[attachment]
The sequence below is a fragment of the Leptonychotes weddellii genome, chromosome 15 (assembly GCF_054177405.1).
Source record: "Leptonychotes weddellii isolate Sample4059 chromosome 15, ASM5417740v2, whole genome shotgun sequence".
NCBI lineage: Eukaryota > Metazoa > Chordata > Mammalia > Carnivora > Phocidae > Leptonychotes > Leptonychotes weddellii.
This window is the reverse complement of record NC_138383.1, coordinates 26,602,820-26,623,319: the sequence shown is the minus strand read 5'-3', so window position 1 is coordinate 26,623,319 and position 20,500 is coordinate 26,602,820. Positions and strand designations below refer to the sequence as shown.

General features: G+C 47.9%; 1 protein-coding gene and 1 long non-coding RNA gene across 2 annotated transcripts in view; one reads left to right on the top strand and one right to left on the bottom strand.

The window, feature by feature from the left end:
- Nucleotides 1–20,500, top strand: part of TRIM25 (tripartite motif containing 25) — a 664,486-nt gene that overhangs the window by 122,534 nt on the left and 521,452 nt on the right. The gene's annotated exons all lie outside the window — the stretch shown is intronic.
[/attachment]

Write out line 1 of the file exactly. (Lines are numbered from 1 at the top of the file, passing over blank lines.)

The sequence below is a fragment of the Leptonychotes weddellii genome, chromosome 15 (assembly GCF_054177405.1).